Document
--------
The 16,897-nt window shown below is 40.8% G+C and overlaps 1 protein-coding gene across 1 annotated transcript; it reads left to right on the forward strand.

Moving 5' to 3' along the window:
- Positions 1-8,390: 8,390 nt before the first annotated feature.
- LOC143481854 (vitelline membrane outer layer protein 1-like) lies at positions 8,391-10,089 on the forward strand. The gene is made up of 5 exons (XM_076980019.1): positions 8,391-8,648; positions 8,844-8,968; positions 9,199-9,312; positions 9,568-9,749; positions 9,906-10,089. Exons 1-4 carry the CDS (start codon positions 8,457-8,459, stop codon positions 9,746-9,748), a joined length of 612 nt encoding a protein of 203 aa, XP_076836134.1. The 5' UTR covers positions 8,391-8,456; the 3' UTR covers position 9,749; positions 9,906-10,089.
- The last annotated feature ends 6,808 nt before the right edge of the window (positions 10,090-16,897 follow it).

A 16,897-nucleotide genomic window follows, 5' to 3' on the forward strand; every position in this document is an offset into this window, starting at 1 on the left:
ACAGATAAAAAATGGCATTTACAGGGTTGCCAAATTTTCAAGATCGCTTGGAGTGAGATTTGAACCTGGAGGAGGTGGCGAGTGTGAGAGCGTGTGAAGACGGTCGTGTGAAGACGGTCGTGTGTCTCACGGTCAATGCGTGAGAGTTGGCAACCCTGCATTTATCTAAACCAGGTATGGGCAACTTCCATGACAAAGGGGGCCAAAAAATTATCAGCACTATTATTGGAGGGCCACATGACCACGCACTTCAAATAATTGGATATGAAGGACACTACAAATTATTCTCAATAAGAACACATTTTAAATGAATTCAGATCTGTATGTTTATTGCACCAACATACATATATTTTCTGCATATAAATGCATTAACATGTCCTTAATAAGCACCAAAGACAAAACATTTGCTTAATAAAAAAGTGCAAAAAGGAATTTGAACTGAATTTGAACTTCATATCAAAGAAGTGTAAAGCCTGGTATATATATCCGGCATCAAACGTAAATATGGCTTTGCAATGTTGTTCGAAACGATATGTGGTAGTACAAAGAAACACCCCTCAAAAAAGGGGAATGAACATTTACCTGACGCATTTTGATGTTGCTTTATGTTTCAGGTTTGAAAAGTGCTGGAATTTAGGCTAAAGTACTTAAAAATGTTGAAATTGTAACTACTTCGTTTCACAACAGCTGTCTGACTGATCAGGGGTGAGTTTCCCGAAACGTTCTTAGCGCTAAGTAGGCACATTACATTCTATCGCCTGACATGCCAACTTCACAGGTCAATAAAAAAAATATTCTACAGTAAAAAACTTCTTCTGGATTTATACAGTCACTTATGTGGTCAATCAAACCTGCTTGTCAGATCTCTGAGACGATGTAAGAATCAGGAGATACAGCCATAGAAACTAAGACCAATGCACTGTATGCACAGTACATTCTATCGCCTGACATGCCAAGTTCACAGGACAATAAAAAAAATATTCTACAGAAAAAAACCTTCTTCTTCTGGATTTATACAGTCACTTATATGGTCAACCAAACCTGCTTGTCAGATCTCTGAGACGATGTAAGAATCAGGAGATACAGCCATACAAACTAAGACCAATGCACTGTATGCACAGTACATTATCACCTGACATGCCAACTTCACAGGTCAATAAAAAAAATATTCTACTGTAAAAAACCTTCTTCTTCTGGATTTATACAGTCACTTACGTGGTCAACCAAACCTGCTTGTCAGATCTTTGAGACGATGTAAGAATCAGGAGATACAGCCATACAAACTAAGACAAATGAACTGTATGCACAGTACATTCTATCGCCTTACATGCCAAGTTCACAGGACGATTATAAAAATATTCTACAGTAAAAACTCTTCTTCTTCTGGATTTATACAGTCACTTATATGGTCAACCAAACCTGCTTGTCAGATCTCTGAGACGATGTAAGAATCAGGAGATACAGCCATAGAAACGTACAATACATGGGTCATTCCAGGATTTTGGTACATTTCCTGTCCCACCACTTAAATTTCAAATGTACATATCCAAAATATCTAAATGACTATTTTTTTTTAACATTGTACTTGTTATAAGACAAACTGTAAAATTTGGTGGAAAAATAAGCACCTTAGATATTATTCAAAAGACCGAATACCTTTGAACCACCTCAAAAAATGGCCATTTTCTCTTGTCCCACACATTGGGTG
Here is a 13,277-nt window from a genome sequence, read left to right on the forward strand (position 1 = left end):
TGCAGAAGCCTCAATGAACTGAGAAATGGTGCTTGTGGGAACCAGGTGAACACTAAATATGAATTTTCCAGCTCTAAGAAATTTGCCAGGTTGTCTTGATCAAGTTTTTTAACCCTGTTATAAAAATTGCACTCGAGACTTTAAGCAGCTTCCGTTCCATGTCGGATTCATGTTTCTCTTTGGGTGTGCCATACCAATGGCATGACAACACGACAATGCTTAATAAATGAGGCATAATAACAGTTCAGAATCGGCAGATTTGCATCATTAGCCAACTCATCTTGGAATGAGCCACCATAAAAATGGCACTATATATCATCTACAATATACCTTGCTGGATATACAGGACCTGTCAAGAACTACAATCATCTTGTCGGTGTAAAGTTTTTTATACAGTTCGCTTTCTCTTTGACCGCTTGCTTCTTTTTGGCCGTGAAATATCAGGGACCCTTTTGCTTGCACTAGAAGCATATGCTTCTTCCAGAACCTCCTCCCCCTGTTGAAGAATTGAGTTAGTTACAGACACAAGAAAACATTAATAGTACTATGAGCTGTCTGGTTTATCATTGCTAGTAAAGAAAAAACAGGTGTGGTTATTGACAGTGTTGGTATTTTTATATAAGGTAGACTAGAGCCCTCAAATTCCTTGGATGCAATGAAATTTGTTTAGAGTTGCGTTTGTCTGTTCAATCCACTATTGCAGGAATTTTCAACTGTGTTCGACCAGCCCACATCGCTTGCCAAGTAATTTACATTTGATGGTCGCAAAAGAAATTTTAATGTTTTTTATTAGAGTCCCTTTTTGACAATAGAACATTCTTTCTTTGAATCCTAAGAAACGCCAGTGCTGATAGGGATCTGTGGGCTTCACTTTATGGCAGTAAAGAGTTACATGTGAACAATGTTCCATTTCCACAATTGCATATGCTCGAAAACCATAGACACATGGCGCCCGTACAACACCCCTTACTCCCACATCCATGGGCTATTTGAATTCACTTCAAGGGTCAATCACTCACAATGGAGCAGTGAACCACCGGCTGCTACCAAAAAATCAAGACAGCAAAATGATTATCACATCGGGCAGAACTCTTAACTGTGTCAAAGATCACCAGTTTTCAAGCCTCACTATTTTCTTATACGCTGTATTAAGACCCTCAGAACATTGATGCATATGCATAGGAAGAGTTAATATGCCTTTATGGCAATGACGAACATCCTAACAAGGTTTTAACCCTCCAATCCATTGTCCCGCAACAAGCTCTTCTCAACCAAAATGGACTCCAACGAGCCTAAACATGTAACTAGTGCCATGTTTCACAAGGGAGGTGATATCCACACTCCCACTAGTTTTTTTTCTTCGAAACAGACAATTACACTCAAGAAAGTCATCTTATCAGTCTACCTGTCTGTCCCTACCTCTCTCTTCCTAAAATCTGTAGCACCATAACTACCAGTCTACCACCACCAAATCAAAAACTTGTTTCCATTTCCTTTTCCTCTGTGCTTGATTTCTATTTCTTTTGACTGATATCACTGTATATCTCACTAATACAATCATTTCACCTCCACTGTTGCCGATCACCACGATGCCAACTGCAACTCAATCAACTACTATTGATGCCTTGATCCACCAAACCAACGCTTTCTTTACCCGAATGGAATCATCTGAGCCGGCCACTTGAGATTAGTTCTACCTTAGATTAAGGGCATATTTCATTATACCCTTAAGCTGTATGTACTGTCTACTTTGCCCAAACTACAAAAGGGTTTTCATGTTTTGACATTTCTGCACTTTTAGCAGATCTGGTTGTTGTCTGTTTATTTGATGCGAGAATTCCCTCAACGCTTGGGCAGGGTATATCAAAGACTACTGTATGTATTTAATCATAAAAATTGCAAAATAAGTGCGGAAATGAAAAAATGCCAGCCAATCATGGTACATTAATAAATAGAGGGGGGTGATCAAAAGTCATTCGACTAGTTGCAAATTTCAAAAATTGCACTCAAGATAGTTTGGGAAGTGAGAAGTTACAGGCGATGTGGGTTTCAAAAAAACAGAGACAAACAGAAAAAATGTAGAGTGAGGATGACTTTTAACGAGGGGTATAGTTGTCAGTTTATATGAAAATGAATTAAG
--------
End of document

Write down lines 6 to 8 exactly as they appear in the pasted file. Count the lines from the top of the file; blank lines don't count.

A 16,897-nucleotide genomic window follows, 5' to 3' on the forward strand; every position in this document is an offset into this window, starting at 1 on the left:
ACAGATAAAAAATGGCATTTACAGGGTTGCCAAATTTTCAAGATCGCTTGGAGTGAGATTTGAACCTGGAGGAGGTGGCGAGTGTGAGAGCGTGTGAAGACGGTCGTGTGAAGACGGTCGTGTGTCTCACGGTCAATGCGTGAGAGTTGGCAACCCTGCATTTATCTAAACCAGGTATGGGCAACTTCCATGACAAAGGGGGCCAAAAAATTATCAGCACTATTATTGGAGGGCCACATGACCACGCACTTCAAATAATTGGATATGAAGGACACTACAAATTATTCTCAATAAGAACACATTTTAAATGAATTCAGATCTGTATGTTTATTGCACCAACATACATATATTTTCTGCATATAAATGCATTAACATGTCCTTAATAAGCACCAAAGACAAAACATTTGCTTAATAAAAAAGTGCAAAAAGGAATTTGAACTGAATTTGAACTTCATATCAAAGAAGTGTAAAGCCTGGTATATATATCCGGCATCAAACGTAAATATGGCTTTGCAATGTTGTTCGAAACGATATGTGGTAGTACAAAGAAACACCCCTCAAAAAAGGGGAATGAACATTTACCTGACGCATTTTGATGTTGCTTTATGTTTCAGGTTTGAAAAGTGCTGGAATTTAGGCTAAAGTACTTAAAAATGTTGAAATTGTAACTACTTCGTTTCACAACAGCTGTCTGACTGATCAGGGGTGAGTTTCCCGAAACGTTCTTAGCGCTAAGTAGGCACATTACATTCTATCGCCTGACATGCCAACTTCACAGGTCAATAAAAAAAATATTCTACAGTAAAAAACTTCTTCTGGATTTATACAGTCACTTATGTGGTCAATCAAACCTGCTTGTCAGATCTCTGAGACGATGTAAGAATCAGGAGATACAGCCATAGAAACTAAGACCAATGCACTGTATGCACAGTACATTCTATCGCCTGACATGCCAAGTTCACAGGACAATAAAAAAAATATTCTACAGAAAAAAACCTTCTTCTTCTGGATTTATACAGTCACTTATATGGTCAACCAAACCTGCTTGTCAGATCTCTGAGACGATGTAAGAATCAGGAGATACAGCCATACAAACTAAGACCAATGCACTGTATGCACAGTACATTATCACCTGACATGCCAACTTCACAGGTCAATAAAAAAAATATTCTACTGTAAAAAACCTTCTTCTTCTGGATTTATACAGTCACTTACGTGGTCAACCAAACCTGCTTGTCAGATCTTTGAGACGATGTAAGAATCAGGAGATACAGCCATACAAACTAAGACAAATGAACTGTATGCACAGTACATTCTATCGCCTTACATGCCAAGTTCACAGGACGATTATAAAAATATTCTACAGTAAAAACTCTTCTTCTTCTGGATTTATACAGTCACTTATATGGTCAACCAAACCTGCTTGTCAGATCTCTGAGACGATGTAAGAATCAGGAGATACAGCCATAGAAACGTACAATACATGGGTCATTCCAGGATTTTGGTACATTTCCTGTCCCACCACTTAAATTTCAAATGTACATATCCAAAATATCTAAATGACTATTTTTTTTTAACATTGTACTTGTTATAAGACAAACTGTAAAATTTGGTGGAAAAATAAGCACCTTAGATATTATTCAAAAGACCGAATACCTTTGAACCACCTCAAAAAATGGCCATTTTCTCTTGTCCCACACATTGGGTG
Here is a 13,277-nt window from a genome sequence, read left to right on the forward strand (position 1 = left end):